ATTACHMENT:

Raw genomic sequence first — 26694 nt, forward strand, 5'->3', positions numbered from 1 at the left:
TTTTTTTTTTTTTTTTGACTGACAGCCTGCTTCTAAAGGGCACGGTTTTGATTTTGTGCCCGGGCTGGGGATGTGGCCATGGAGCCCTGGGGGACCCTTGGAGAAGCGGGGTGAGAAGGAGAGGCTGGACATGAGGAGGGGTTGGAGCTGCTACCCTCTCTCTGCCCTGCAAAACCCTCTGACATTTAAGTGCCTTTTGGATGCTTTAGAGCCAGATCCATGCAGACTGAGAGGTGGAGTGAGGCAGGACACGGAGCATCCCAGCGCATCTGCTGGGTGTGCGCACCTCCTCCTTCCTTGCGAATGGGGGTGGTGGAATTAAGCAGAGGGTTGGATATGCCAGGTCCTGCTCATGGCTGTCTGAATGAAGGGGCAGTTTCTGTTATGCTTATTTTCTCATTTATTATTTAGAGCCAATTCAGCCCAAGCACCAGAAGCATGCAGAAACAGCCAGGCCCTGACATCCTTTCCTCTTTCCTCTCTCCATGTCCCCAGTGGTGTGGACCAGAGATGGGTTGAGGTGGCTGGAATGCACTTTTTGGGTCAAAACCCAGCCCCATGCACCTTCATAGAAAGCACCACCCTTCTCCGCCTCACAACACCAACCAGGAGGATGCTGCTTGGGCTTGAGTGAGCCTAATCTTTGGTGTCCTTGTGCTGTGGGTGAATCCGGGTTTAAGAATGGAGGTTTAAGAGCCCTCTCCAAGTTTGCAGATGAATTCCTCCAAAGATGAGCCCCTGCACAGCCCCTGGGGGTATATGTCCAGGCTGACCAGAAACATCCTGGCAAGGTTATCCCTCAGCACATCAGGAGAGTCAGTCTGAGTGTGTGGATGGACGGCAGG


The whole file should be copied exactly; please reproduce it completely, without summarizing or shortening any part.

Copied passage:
Raw genomic sequence first — 26694 nt, forward strand, 5'->3', positions numbered from 1 at the left:
TTTTTTTTTTTTTTTTGACTGACAGCCTGCTTCTAAAGGGCACGGTTTTGATTTTGTGCCCGGGCTGGGGATGTGGCCATGGAGCCCTGGGGGACCCTTGGAGAAGCGGGGTGAGAAGGAGAGGCTGGACATGAGGAGGGGTTGGAGCTGCTACCCTCTCTCTGCCCTGCAAAACCCTCTGACATTTAAGTGCCTTTTGGATGCTTTAGAGCCAGATCCATGCAGACTGAGAGGTGGAGTGAGGCAGGACACGGAGCATCCCAGCGCATCTGCTGGGTGTGCGCACCTCCTCCTTCCTTGCGAATGGGGGTGGTGGAATTAAGCAGAGGGTTGGATATGCCAGGTCCTGCTCATGGCTGTCTGAATGAAGGGGCAGTTTCTGTTATGCTTATTTTCTCATTTATTATTTAGAGCCAATTCAGCCCAAGCACCAGAAGCATGCAGAAACAGCCAGGCCCTGACATCCTTTCCTCTTTCCTCTCTCCATGTCCCCAGTGGTGTGGACCAGAGATGGGTTGAGGTGGCTGGAATGCACTTTTTGGGTCAAAACCCAGCCCCATGCACCTTCATAGAAAGCACCACCCTTCTCCGCCTCACAACACCAACCAGGAGGATGCTGCTTGGGCTTGAGTGAGCCTAATCTTTGGTGTCCTTGTGCTGTGGGTGAATCCGGGTTTAAGAATGGAGGTTTAAGAGCCCTCTCCAAGTTTGCAGATGAATTCCTCCAAAGATGAGCCCCTGCACAGCCCCTGGGGGTATATGTCCAGGCTGACCAGAAACATCCTGGCAAGGTTATCCCTCAGCACATCAGGAGAGTCAGTCTGAGTGTGTGGATGGACGGCAGG